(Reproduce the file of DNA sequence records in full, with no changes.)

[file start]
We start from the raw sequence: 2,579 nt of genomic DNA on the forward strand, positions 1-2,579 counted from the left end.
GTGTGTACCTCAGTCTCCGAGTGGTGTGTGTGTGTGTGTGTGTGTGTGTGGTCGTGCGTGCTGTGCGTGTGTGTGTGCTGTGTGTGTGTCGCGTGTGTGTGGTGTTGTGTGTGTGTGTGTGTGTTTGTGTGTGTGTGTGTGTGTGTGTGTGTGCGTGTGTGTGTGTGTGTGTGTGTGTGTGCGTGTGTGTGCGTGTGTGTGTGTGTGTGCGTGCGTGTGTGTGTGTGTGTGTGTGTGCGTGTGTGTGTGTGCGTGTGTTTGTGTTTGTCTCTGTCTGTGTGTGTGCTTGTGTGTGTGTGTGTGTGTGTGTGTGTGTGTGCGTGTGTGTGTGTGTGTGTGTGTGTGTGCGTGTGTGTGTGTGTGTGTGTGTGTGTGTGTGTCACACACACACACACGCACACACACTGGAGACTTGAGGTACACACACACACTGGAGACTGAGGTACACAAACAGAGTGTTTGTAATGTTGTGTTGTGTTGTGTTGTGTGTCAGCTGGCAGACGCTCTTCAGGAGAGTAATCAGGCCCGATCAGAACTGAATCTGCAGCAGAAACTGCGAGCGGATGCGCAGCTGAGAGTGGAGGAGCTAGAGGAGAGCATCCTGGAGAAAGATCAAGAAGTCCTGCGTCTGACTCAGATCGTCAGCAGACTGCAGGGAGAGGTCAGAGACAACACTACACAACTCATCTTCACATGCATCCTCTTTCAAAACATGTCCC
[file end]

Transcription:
We start from the raw sequence: 2,579 nt of genomic DNA on the forward strand, positions 1-2,579 counted from the left end.
GTGTGTACCTCAGTCTCCGAGTGGTGTGTGTGTGTGTGTGTGTGTGTGTGGTCGTGCGTGCTGTGCGTGTGTGTGTGCTGTGTGTGTGTCGCGTGTGTGTGGTGTTGTGTGTGTGTGTGTGTGTTTGTGTGTGTGTGTGTGTGTGTGTGTGTGCGTGTGTGTGTGTGTGTGTGTGTGTGTGCGTGTGTGTGCGTGTGTGTGTGTGTGTGCGTGCGTGTGTGTGTGTGTGTGTGTGTGCGTGTGTGTGTGTGCGTGTGTTTGTGTTTGTCTCTGTCTGTGTGTGTGCTTGTGTGTGTGTGTGTGTGTGTGTGTGTGTGTGCGTGTGTGTGTGTGTGTGTGTGTGTGTGCGTGTGTGTGTGTGTGTGTGTGTGTGTGTGTGTCACACACACACACACGCACACACACTGGAGACTTGAGGTACACACACACACTGGAGACTGAGGTACACAAACAGAGTGTTTGTAATGTTGTGTTGTGTTGTGTTGTGTGTCAGCTGGCAGACGCTCTTCAGGAGAGTAATCAGGCCCGATCAGAACTGAATCTGCAGCAGAAACTGCGAGCGGATGCGCAGCTGAGAGTGGAGGAGCTAGAGGAGAGCATCCTGGAGAAAGATCAAGAAGTCCTGCGTCTGACTCAGATCGTCAGCAGACTGCAGGGAGAGGTCAGAGACAACACTACACAACTCATCTTCACATGCATCCTCTTTCAAAACATGTCCC